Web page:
Equality legislation must be amended to prevent employers, landlords and other services from discriminating against people because of previous criminal convictions, Ireland’s statutory human rights body has said.
Draft 2018 legislation prevents employers from discriminating against a person with a “spent” conviction, which is a conviction that has been expunged under the Spent Convictions Act 2016.
However the Irish Human Rights and Equality Commission (IHREC) believes this provision should be made much broader so that it applies to all criminal convictions and to discrimination in the areas of education, housing and insurance.
The IHREC made the recommendations in its submission on the upcoming Government review of the Spent Convictions Act. It said the Act is too restrictive and is preventing people from accessing jobs and basic services long after they have stopped offending.
Under current legislation a person can expunge a single conviction after seven years as long as they received a maximum one-year prison sentence or a two-year non-custodial sentence. If a person has two or more such convictions, none can become spent.
The commission cited examples it has collected of people being held back by past convictions. These include a person who had been accepted for a job which was later withdrawn when a 20-year-old offence in another country came to light. Another person was refused private rental accommodation because a family member, who did not plan to live there, had previous convictions, the IHREC said. It also cited a person who could not get car insurance due to a 10-year-old conviction, and another who was not allowed finish their college degree because they had run up more than 100 convictions in the past when they were addicted to drugs.
The commission recommended that the limit on the number of convictions which can be expunged be removed entirely.
“It is likely that this limitation has the disproportionate effect of excluding specific groups that may have accumulated multiple offences because of disability (for example, drug and alcohol addiction or, mental health conditions), socioeconomic status, homelessness, etc,” it said.
Provision should also be made for serious offences to be expunged. A review mechanism, such as a court or independent board, should be established to conduct risk assessments on previous serious offenders and make a judgment on the expunging of their offences, it said.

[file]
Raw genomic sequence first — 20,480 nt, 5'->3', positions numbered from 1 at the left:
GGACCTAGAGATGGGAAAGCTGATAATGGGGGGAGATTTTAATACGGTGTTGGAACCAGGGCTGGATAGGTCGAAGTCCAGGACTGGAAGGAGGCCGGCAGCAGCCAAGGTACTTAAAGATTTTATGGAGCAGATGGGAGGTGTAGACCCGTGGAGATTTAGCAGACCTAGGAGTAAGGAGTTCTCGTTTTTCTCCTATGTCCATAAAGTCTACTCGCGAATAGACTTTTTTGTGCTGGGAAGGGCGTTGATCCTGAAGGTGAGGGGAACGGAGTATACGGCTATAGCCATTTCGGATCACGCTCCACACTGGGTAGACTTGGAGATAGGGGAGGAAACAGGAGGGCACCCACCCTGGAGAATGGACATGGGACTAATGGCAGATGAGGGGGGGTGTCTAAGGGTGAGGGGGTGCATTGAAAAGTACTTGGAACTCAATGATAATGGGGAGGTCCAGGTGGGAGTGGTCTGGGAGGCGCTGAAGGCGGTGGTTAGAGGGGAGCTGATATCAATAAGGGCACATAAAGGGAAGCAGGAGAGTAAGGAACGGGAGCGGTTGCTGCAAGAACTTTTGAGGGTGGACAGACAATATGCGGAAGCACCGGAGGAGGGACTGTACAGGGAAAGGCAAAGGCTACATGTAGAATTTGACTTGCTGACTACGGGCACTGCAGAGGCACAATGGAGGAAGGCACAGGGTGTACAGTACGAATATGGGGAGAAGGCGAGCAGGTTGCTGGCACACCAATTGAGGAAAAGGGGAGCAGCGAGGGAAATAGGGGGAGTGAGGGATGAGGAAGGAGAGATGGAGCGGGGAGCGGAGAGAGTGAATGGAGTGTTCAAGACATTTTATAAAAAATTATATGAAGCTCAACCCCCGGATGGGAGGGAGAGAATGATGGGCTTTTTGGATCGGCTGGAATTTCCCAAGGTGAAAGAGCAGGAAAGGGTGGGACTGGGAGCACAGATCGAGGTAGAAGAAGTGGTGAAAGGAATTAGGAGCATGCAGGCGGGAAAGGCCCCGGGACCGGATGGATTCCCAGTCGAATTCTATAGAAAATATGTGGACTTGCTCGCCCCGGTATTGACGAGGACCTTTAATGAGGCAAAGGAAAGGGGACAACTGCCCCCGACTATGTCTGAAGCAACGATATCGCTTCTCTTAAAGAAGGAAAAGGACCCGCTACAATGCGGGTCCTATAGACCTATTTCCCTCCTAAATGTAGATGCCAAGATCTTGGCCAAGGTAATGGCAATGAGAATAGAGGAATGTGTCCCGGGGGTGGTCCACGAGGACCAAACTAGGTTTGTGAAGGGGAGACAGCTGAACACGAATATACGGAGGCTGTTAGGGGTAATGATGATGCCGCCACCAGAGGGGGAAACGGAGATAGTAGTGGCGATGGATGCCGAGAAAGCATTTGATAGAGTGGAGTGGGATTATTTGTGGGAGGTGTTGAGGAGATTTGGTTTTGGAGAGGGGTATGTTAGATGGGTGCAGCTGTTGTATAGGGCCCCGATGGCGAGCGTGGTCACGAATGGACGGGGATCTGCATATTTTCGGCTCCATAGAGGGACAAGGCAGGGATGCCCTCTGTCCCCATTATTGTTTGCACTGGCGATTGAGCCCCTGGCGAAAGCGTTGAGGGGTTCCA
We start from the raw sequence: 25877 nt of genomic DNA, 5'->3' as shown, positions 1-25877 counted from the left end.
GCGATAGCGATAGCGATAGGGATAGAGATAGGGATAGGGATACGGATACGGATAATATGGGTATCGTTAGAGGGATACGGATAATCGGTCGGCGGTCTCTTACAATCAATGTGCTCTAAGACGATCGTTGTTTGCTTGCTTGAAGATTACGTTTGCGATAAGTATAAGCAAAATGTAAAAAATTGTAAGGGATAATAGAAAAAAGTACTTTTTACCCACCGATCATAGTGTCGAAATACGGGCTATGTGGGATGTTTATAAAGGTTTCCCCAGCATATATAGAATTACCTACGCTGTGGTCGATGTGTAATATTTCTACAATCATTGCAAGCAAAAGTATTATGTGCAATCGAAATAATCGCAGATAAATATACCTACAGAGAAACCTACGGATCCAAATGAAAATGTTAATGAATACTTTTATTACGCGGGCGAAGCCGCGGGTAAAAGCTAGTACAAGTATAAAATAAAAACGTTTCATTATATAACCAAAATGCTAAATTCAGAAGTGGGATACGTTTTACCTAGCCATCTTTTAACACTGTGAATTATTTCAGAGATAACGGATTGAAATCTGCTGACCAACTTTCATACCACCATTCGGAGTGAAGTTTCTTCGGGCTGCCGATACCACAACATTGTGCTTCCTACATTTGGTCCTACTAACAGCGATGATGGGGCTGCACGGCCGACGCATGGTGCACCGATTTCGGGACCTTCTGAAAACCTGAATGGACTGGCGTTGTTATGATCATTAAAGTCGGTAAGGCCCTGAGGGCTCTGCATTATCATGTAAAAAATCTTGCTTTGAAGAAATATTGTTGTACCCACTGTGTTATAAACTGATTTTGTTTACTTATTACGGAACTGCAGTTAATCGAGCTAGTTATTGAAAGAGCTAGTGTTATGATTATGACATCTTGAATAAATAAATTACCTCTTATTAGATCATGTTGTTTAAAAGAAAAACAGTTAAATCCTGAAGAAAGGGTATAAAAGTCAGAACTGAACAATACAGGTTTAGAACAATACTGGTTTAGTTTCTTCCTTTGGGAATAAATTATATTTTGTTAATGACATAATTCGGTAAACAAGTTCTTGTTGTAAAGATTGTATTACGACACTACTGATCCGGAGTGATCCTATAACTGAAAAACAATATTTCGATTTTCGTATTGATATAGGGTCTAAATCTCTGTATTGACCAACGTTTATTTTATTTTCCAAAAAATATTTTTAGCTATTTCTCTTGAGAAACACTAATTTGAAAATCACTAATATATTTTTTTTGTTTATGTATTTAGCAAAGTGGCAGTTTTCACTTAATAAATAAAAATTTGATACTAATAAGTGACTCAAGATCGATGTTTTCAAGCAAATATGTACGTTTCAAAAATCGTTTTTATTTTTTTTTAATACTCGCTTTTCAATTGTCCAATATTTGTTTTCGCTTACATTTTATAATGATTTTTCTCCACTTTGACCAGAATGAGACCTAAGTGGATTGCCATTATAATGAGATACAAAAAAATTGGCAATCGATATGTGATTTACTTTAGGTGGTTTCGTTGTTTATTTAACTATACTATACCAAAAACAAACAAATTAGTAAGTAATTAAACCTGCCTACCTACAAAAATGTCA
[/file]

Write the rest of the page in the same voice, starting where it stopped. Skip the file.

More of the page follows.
Many of the IHREC's recommendations are echoed by the Irish Penal Reform Trust (IPRT) which submitted that minor convictions can still amount to lifelong punishment "disproportionate to the gravity of the offence".
The trust said someone with two separate convictions for shoplifting from over 20 years ago would not be able to benefit from the existing scheme “regardless of the circumstances surrounding the offences”.
In a submission, the IPRT has appealed for the legislation not to be based on the number of convictions “but on the time you last offended”. The trust wants sentences of up to four years to be included in the legislation and the limits on the number of convictions that can become spent to be removed.
An IPRT survey completed by 148 offenders found 81 per cent (120) believed having a conviction negatively affected their job prospects. Most had committed the offences in their teens and 20s but those conducting the survey said the respondents “are different people when they get a little older and have a lot to offer society”.
One respondent said: “It’s like a tattoo, I feel branded by this event that happened when I was 18, I’m 42 now and still dealing with the consequences of the conviction.”
Another said: “I was a troubled boy and a drug addict. I am six years clean, have a bachelor’s [degree] and a masters now. Why are my convictions relevant now? I am a different person.”
The trust also calls for the Government to re-introduce Independent Senator Lynn Ruane’s Criminal Justice (Rehabilitative Periods) Bill 2018 as amended in the Seanad in November 2019. The Bill, which fell with the general election, includes many of the measures the IPRT has recommended.
It also calls for young people to be treated as a distinct cohort with a shorter period of rehabilitation before their record is expunged and says it is very difficult to compare the actions of a 19-year-old with those of a 30-year-old.
Executive director of the IPRT Fíona Ní Chinnéide said that "having a criminal record in Ireland, even for a less serious offence, can amount to a disproportionate lifelong punishment.
“By offering the opportunity to make a fresh start by not having to disclose minor old convictions, we can help people turn their lives around and enhance public safety. This is particularly important for young people”.